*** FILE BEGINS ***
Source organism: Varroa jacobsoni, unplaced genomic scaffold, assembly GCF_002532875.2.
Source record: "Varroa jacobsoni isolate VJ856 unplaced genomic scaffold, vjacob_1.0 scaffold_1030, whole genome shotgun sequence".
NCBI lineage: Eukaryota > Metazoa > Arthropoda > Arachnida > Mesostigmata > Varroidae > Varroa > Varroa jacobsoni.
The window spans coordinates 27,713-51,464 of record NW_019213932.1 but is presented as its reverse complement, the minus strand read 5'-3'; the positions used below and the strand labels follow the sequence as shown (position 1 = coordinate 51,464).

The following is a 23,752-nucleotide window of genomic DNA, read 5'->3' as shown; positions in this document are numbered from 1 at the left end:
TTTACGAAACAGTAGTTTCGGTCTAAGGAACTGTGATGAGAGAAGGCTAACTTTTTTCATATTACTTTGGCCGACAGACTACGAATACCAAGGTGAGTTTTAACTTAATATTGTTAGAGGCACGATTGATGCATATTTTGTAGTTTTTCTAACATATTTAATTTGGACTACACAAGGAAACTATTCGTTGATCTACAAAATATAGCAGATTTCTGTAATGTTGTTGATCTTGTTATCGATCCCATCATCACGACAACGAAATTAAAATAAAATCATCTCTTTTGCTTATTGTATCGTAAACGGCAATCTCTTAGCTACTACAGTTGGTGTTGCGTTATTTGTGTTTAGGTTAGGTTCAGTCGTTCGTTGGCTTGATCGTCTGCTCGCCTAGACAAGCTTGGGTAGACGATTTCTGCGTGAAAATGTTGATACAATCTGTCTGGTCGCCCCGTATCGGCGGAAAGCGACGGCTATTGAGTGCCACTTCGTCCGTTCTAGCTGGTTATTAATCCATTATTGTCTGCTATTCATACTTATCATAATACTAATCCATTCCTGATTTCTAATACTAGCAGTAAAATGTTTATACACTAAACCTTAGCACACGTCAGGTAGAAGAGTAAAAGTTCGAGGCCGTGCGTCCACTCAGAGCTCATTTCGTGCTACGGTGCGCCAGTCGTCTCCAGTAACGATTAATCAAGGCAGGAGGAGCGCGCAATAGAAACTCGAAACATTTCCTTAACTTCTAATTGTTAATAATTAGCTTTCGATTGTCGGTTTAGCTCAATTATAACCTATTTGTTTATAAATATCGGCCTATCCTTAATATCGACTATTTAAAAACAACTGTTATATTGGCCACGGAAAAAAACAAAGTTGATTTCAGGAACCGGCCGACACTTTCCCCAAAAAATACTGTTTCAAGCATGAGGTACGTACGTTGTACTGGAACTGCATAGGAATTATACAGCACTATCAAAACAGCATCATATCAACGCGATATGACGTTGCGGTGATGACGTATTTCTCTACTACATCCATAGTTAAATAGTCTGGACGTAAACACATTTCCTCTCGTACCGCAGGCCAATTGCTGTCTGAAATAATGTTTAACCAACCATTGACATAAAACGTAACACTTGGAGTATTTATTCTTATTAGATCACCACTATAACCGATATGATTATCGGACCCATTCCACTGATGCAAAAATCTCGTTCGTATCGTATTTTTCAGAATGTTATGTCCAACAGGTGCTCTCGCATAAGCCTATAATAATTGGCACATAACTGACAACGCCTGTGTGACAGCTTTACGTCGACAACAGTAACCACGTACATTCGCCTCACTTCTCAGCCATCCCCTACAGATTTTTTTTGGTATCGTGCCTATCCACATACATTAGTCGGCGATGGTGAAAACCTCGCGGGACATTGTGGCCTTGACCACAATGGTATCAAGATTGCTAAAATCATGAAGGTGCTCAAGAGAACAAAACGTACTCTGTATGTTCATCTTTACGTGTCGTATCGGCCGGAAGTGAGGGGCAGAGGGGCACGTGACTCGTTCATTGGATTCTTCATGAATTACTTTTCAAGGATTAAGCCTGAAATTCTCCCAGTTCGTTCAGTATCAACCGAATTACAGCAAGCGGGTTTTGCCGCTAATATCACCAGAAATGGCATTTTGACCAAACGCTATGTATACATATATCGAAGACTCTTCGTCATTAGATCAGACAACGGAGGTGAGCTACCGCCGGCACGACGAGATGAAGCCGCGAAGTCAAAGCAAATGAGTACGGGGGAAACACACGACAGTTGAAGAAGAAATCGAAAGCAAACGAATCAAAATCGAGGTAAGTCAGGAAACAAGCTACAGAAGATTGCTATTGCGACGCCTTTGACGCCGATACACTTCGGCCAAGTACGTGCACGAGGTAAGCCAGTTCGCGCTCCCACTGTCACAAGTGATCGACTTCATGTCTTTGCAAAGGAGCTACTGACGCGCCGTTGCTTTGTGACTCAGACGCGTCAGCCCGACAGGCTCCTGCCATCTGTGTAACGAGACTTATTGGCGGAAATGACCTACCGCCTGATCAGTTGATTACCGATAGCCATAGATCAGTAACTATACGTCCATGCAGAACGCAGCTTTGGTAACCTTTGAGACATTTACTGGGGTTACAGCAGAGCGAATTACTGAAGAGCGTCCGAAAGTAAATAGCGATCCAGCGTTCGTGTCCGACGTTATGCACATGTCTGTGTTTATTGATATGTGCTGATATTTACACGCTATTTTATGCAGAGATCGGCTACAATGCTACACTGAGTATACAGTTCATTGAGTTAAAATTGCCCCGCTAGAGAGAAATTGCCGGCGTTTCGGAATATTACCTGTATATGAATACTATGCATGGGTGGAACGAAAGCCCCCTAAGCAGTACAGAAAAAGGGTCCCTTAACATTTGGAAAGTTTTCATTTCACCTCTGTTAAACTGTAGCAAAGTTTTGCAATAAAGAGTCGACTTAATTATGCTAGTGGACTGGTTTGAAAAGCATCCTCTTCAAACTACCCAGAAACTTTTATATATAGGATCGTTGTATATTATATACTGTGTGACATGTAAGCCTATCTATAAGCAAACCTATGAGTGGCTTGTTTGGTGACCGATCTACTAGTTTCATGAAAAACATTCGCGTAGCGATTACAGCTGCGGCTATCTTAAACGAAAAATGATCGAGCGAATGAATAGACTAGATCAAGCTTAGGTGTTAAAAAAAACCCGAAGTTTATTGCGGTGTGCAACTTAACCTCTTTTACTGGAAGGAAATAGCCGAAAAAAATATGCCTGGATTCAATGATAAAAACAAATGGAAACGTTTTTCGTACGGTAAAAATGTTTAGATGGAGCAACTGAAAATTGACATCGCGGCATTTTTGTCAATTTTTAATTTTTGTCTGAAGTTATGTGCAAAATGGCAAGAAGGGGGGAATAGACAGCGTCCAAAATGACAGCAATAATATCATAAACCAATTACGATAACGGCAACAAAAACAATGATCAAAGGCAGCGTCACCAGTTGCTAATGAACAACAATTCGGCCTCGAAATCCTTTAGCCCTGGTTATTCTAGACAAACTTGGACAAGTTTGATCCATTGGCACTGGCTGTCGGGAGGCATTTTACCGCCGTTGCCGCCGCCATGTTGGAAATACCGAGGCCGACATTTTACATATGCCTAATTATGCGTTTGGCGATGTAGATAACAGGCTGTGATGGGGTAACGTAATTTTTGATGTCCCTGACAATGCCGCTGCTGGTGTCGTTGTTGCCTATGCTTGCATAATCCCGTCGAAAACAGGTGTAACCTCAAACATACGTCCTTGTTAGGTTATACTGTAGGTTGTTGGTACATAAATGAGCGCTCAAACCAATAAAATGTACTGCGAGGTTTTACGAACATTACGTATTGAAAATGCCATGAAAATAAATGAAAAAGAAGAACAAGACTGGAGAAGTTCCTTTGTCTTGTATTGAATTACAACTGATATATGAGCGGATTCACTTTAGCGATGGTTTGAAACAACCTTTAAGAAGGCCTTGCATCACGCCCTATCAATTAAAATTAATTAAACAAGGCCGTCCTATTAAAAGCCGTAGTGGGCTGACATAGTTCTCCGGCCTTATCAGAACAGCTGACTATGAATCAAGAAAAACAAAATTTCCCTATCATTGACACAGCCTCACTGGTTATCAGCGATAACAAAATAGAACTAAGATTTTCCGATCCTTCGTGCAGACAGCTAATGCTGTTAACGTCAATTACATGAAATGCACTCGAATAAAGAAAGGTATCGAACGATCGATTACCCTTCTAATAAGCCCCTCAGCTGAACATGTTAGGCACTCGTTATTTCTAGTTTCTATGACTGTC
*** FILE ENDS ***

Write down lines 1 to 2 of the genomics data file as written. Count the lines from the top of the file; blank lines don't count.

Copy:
Source organism: Varroa jacobsoni, unplaced genomic scaffold, assembly GCF_002532875.2.
Source record: "Varroa jacobsoni isolate VJ856 unplaced genomic scaffold, vjacob_1.0 scaffold_1030, whole genome shotgun sequence".